Once the operative date is established, the court must analyse the debtor’s circumstances to determine the debtor’s COMI or establishment. As habitual residence is not defined by the bankruptcy statute, it raises yet another level of uncertainty. Though there is no definition for the term habitual residence, courts seem to equate habitual residence with domicile, a concept typically used in the bankruptcy context in the analysis of venue and exemptions to discharge.
Like domicile, habitual residence refers to both an individual debtor’s physical presence, or residency, and the debtor’s intent to remain at that residence. The former consideration may seem like a straightforward one since it is hard to dispute a debtor’s physical presence. Yet situations arise where a debtor travels between two separate countries, which makes the analysis of physical presence more difficult.
The latter consideration of intent requires an inquiry relating to the debtor’s state of mind, which involves both objective and subjective considerations. To assist with the analysis of the debtor’s state of mind, courts consider the location of a debtor’s family, the debtor’s reasons for moving, the length and continuity of the debtor’s residence, the stability and continuity of the debtor’s employment, and apparent intentions to remain at his or her residence. Courts also consider documents filed with governmental agencies, such as immigration documents, to discern whether a debtor intended to remain in a certain place.
As every individual has different circumstances, the factual scenarios regarding the debtor’s habitual residence are endless. Consider the following examples: a businessperson who travels between offices in different countries with family in both countries; a couple that move to the United States on an investor visa but leave their children in their home country; and a person with no family who moves to the United States as a permanent resident but is incarcerated for a significant period. Each scenario would entail a unique analysis regarding the debtor’s state of mind.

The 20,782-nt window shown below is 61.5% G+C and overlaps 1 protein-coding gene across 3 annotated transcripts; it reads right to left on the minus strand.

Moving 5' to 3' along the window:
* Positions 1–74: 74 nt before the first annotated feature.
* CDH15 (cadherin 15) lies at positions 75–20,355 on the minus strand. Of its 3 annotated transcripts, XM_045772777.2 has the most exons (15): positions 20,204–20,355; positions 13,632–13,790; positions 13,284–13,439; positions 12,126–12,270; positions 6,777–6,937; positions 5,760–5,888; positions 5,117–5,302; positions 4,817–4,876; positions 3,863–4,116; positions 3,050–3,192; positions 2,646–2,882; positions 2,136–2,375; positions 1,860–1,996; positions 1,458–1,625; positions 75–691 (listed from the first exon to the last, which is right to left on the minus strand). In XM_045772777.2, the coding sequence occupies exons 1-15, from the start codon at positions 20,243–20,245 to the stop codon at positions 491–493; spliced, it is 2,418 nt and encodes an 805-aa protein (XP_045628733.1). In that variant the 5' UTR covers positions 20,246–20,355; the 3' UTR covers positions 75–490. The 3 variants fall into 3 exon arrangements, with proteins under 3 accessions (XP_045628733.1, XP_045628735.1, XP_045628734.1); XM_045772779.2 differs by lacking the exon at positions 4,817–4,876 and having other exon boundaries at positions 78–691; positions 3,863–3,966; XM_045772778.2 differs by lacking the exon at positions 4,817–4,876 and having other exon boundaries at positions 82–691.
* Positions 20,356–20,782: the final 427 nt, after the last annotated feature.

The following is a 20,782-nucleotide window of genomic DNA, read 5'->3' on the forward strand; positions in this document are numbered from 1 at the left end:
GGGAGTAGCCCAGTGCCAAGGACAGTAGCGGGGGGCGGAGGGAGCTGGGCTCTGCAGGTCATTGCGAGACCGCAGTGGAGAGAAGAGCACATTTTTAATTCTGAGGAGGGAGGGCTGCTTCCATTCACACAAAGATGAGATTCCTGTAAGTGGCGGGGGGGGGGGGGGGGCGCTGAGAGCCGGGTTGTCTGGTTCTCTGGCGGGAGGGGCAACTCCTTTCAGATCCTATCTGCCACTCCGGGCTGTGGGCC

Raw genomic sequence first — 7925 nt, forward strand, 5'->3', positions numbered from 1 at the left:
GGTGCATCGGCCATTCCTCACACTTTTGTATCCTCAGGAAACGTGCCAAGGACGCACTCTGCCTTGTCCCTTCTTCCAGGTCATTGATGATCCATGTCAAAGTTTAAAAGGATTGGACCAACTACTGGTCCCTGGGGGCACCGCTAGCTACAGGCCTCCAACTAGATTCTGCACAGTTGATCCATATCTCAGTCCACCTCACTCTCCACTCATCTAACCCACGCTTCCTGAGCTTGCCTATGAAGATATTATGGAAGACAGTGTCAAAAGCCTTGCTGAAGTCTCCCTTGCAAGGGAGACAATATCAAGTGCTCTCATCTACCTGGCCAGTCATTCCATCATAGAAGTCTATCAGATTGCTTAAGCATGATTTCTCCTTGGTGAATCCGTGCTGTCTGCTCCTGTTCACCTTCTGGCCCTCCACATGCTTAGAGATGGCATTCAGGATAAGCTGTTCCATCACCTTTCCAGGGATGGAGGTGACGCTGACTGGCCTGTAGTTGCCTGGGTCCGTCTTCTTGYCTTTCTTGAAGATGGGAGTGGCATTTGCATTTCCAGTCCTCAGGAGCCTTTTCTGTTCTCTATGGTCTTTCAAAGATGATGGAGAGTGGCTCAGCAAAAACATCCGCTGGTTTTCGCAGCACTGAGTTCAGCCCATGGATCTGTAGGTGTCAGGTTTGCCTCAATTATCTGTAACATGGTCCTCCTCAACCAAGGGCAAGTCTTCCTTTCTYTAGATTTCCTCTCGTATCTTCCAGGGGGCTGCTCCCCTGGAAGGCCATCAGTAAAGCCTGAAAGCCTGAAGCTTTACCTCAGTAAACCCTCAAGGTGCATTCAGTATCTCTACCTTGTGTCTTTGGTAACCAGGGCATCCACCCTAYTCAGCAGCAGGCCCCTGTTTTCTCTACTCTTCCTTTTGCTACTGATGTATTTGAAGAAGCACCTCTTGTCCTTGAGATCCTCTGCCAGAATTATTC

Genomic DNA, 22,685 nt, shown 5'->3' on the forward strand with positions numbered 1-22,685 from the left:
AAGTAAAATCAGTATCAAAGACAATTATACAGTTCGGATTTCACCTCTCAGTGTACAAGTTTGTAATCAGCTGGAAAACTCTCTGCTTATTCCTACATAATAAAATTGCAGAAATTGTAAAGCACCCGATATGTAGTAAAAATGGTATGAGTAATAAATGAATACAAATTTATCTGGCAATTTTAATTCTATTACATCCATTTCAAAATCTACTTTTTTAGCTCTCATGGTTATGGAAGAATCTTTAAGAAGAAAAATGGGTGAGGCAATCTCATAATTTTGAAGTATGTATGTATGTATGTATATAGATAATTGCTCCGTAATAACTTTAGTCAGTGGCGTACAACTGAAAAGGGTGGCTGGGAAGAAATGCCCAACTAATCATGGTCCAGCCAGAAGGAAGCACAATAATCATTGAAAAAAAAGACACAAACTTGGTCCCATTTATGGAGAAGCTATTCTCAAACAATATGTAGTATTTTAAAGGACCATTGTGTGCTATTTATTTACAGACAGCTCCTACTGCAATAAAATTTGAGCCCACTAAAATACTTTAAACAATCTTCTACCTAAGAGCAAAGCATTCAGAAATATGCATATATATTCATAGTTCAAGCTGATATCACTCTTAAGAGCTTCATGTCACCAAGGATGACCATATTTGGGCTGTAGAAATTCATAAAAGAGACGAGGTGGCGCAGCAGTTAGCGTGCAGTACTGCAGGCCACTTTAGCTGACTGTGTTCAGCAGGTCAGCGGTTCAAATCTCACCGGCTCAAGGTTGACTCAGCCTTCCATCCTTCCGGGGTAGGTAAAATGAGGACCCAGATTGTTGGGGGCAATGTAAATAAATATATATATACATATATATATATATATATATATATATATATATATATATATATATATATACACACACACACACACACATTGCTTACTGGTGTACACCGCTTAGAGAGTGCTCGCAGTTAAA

A Florida decision displays the factual complexity that may complicate an individual debtor’s Chapter 15 COMI analysis. In Richardson, the court analysed the habitual residence of an individual debtor who was in the process of moving to Florida from the UK under an investor visa, shortly after the commencement of an insolvency proceeding against him in the UK.
Analysing the debtor’s COMI as of the commencement of the UK insolvency proceeding, the bankruptcy court noted that as of that date, the debtor no longer owned a home in the UK or operated a business in the UK, but retained his UK passport, UK pension account, UK email address, and immediate and extended family in the UK. Importantly, the court emphasised the debtor’s investor visa documentation, which contained a sworn statement that he fully intended to return to Great Britain upon the expiration of his visa term. Accordingly, the court held that the UK was the debtor’s habitual residence and COMI, and granted recognition of the debtor’s UK insolvency proceeding.
Practitioners must be aware of the uncertainty in the case law with respect to the operative date for the determination of an individual debtor’s COMI or establishment, and the lack of uniformity presently employed by US courts in assessing an individual debtor’s habitual residence. Most importantly, practitioners must be prepared to make factual assessments of the debtor’s circumstances and face challenges presented by such factors required to prove an individual debtor’s habitual residence.
Guide to Enactment and Interpretation of the UNCITRAL Model Law on Cross-Border Insolvency (2013 revision), section 141.
In re Richardson, Case No. 9:14-bk-04875-FMD, DE 120 (Bankr. M.D. Fla. 1 June 2016).
In re Loy, 380 B.R. 154 (Bankr. E.D. Va. 2007).
In re Ran, 607 F.3d 1017 (5th Cir. 2010).
In re Kemsley, 489 B.R. 346 (Bankr. S.D.N.Y. 2012).
United Nations Commission on International Trade Law (UNCITRAL), Model Law on Cross-Border Insolvency, 10, U.N. Gen. Assembly, UNCITRAL 30th Sess., U.N. Doc. A/CN.9/442 (1997), is available at their website.